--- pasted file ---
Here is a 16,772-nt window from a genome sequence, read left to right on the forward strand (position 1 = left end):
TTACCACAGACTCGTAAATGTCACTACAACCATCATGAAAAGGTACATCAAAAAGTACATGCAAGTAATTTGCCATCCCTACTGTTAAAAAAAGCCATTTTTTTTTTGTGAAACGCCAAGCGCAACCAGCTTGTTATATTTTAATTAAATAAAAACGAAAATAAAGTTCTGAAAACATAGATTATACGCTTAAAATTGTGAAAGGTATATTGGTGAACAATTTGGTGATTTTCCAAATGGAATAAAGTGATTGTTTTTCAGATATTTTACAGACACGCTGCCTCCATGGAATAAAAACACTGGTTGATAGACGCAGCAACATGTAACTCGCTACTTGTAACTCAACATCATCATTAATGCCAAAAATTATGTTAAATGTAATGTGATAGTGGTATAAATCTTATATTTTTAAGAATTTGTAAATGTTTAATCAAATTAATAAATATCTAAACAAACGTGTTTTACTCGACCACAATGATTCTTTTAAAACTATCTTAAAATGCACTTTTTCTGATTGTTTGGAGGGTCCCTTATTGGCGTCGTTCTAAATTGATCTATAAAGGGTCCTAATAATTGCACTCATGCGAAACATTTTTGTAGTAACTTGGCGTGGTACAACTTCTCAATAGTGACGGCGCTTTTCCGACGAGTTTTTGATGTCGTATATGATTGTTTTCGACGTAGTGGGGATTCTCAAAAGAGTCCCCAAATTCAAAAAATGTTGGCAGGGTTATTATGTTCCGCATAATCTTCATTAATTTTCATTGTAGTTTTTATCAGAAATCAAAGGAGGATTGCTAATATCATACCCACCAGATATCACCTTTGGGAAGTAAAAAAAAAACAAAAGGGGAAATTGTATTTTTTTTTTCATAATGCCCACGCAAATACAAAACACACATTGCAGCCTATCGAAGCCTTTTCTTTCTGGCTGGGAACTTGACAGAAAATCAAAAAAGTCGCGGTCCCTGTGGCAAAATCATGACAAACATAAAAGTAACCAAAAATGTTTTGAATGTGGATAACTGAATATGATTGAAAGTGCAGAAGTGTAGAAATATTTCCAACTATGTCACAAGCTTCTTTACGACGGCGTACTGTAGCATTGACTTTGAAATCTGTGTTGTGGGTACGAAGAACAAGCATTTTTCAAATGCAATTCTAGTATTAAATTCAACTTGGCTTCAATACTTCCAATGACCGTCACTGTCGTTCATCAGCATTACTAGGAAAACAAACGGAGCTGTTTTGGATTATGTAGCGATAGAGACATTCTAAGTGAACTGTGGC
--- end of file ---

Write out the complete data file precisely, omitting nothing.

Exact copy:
Here is a 16,772-nt window from a genome sequence, read left to right on the forward strand (position 1 = left end):
TTACCACAGACTCGTAAATGTCACTACAACCATCATGAAAAGGTACATCAAAAAGTACATGCAAGTAATTTGCCATCCCTACTGTTAAAAAAAGCCATTTTTTTTTTGTGAAACGCCAAGCGCAACCAGCTTGTTATATTTTAATTAAATAAAAACGAAAATAAAGTTCTGAAAACATAGATTATACGCTTAAAATTGTGAAAGGTATATTGGTGAACAATTTGGTGATTTTCCAAATGGAATAAAGTGATTGTTTTTCAGATATTTTACAGACACGCTGCCTCCATGGAATAAAAACACTGGTTGATAGACGCAGCAACATGTAACTCGCTACTTGTAACTCAACATCATCATTAATGCCAAAAATTATGTTAAATGTAATGTGATAGTGGTATAAATCTTATATTTTTAAGAATTTGTAAATGTTTAATCAAATTAATAAATATCTAAACAAACGTGTTTTACTCGACCACAATGATTCTTTTAAAACTATCTTAAAATGCACTTTTTCTGATTGTTTGGAGGGTCCCTTATTGGCGTCGTTCTAAATTGATCTATAAAGGGTCCTAATAATTGCACTCATGCGAAACATTTTTGTAGTAACTTGGCGTGGTACAACTTCTCAATAGTGACGGCGCTTTTCCGACGAGTTTTTGATGTCGTATATGATTGTTTTCGACGTAGTGGGGATTCTCAAAAGAGTCCCCAAATTCAAAAAATGTTGGCAGGGTTATTATGTTCCGCATAATCTTCATTAATTTTCATTGTAGTTTTTATCAGAAATCAAAGGAGGATTGCTAATATCATACCCACCAGATATCACCTTTGGGAAGTAAAAAAAAAACAAAAGGGGAAATTGTATTTTTTTTTTCATAATGCCCACGCAAATACAAAACACACATTGCAGCCTATCGAAGCCTTTTCTTTCTGGCTGGGAACTTGACAGAAAATCAAAAAAGTCGCGGTCCCTGTGGCAAAATCATGACAAACATAAAAGTAACCAAAAATGTTTTGAATGTGGATAACTGAATATGATTGAAAGTGCAGAAGTGTAGAAATATTTCCAACTATGTCACAAGCTTCTTTACGACGGCGTACTGTAGCATTGACTTTGAAATCTGTGTTGTGGGTACGAAGAACAAGCATTTTTCAAATGCAATTCTAGTATTAAATTCAACTTGGCTTCAATACTTCCAATGACCGTCACTGTCGTTCATCAGCATTACTAGGAAAACAAACGGAGCTGTTTTGGATTATGTAGCGATAGAGACATTCTAAGTGAACTGTGGC